Western Isles pupil on short list in national writing competition

0
Have your say

Uig Primary School Megan Wade has been short listed for a prize in a letter writing competition run by Royal Mail for schools in Scotland.

The theme for this year’s competition was children’s favourite books- a subject celebrated by Royal Mail through a set of stamps featuring A.A. Milne’s Winnie –the-Pooh in October 2010.

10 year old Megan wrote an imaginative letter to her friend which impressed judges. Her story was based on author David Walliams book, Mr Stink.

In her letter Megan described her character Mr Stink’s adventures and said: “I went to a small community called Uig (pronounced OOO-ig!) There are lots of lovely beaches all white and well, sandy! What I love best is that everyone is nice to me. They don’t care about my smell.”

Megan is one of six children short listed in this category and will receive a presentation pack of 1st Class stamps to encourage more letter-writing.

There are three categories in the competition for ages 7-9, 10-11, and a Special Achievement award, for children who overcome particular difficulties to enter.

Winners in each category will be announced on April 27th. Winners will each receive a set of Smilers® stamps and a £50 book token, plus a £100-box of letter writing goodies to share with their classmates. The three runners up in each category each win a £20 book token.

Ian McKay, Director of Scottish Affairs, Royal Mail Group, said: “We hoped that taking a favourite story as a starting point would unlock each child’s imagination to help the words really flow. We were looking for originality, freedom of expression and creativity. The standard of entries was once again very high. Nationwide, thousands of children took part so all the children who reach the short list should feel very proud.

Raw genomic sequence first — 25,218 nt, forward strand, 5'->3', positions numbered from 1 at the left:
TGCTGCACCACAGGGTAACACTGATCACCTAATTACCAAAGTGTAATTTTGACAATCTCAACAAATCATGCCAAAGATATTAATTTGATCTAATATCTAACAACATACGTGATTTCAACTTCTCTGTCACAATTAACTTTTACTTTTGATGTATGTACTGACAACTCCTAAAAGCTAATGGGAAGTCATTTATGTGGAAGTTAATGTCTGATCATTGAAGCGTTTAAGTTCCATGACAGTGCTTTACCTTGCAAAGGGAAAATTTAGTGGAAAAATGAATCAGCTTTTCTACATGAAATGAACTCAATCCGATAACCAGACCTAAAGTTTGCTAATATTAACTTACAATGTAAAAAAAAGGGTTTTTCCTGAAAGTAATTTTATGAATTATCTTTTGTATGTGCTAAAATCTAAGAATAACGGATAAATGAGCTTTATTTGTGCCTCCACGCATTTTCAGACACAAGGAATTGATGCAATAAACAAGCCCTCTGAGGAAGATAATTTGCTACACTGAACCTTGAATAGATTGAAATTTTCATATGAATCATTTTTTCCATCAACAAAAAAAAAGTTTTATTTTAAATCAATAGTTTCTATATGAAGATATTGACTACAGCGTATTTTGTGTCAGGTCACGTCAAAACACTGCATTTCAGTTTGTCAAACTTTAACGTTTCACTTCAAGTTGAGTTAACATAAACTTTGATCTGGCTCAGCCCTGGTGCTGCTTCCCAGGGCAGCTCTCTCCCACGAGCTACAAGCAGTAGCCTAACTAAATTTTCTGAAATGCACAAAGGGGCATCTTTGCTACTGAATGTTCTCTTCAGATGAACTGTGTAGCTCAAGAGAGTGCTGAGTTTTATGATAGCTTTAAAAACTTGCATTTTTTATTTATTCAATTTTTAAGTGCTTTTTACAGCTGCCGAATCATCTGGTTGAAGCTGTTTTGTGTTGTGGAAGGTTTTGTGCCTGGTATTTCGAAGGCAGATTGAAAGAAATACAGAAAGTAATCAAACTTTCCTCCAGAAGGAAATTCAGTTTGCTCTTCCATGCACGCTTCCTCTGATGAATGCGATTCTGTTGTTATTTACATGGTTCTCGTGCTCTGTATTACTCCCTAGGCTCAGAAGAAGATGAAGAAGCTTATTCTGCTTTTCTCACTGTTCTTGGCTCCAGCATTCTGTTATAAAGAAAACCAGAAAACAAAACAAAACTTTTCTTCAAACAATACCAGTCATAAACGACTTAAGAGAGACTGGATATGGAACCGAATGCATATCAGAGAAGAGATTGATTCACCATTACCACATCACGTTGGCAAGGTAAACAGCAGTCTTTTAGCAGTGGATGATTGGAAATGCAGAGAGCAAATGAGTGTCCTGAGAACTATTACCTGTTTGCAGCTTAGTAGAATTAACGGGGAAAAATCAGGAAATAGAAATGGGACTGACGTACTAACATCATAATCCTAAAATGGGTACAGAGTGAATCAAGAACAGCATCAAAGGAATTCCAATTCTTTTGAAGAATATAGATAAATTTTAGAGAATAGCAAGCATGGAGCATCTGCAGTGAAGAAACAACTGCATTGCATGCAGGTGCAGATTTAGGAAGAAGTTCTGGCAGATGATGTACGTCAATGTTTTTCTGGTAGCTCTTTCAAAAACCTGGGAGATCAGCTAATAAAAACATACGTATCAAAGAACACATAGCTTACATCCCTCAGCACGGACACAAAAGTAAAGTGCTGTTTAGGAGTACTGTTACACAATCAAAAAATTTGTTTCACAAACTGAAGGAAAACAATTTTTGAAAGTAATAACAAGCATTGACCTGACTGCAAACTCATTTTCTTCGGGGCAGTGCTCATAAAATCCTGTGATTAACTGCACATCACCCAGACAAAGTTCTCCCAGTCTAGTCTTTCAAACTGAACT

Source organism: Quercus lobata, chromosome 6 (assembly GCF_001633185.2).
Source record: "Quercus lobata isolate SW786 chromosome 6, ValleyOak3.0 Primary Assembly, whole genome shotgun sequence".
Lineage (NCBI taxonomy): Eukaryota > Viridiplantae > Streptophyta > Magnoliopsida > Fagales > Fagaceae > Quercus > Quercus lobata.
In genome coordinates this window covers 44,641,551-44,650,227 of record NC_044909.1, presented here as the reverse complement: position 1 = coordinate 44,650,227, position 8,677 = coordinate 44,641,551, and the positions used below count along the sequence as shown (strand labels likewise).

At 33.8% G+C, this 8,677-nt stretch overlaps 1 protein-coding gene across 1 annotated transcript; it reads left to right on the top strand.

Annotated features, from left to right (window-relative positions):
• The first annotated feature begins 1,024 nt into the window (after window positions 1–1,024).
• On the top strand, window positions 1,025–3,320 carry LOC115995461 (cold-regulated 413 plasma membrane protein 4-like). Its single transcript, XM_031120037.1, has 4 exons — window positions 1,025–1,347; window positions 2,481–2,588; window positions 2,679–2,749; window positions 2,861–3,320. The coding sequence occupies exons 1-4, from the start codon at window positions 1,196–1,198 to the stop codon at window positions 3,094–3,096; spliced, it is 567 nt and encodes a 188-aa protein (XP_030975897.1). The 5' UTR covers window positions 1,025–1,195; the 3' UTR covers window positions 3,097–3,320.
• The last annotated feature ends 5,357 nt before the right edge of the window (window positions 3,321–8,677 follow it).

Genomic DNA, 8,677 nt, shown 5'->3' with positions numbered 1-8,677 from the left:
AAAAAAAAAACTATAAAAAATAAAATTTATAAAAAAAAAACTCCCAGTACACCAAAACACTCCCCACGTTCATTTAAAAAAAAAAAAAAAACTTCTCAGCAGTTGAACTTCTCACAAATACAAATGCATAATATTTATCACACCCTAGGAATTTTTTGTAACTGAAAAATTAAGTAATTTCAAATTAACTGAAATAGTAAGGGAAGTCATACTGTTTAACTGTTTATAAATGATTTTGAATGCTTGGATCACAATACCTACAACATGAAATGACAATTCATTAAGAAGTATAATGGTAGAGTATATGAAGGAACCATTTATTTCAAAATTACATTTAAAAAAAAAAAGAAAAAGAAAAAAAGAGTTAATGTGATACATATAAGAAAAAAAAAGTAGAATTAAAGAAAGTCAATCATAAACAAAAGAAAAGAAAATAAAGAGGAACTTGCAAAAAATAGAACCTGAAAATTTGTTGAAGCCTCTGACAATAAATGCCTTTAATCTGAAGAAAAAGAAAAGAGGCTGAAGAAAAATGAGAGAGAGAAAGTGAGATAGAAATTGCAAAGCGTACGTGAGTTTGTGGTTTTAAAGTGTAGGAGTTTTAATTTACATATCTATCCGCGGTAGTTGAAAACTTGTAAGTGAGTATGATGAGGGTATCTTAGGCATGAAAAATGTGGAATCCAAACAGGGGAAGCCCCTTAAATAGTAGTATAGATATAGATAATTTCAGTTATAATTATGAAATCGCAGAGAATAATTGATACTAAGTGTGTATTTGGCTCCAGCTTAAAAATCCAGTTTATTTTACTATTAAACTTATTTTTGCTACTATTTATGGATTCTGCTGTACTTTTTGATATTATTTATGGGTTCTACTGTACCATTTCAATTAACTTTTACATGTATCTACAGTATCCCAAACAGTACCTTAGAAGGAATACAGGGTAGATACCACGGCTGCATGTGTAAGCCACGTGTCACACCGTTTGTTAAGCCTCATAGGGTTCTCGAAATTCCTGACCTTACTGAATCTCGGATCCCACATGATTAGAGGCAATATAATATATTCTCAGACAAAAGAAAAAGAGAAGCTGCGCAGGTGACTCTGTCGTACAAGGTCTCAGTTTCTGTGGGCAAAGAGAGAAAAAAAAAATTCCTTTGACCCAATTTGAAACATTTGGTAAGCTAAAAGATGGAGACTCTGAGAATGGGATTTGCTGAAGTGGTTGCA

“It is excellent to see that children are learning essential letter-writing skills, addressing letters correctly - and using the all-important postcode.”

The competition encouraged children to write a letter with a purpose, demonstrating imagination and creativity within a basic letter format. The competition was designed as a class activity to fit with the school curriculum and to motivate children of all ages and abilities.

Royal Mail is working with the UK-wide charity Afasic which seeks to help children with speech, language and communication needs.

Tony Curtis, Afasic’s Director in England. said: “We’d like to see more children with communication needs taking part in the Royal Mail Young Letter Writers Competition, which has a Special Achievement category. Despite their difficulties many of these children can participate along with any other child with the right help and support. Afasic has publications and resources for teachers that can help identify difficulties and offer strategies of support in the classroom.”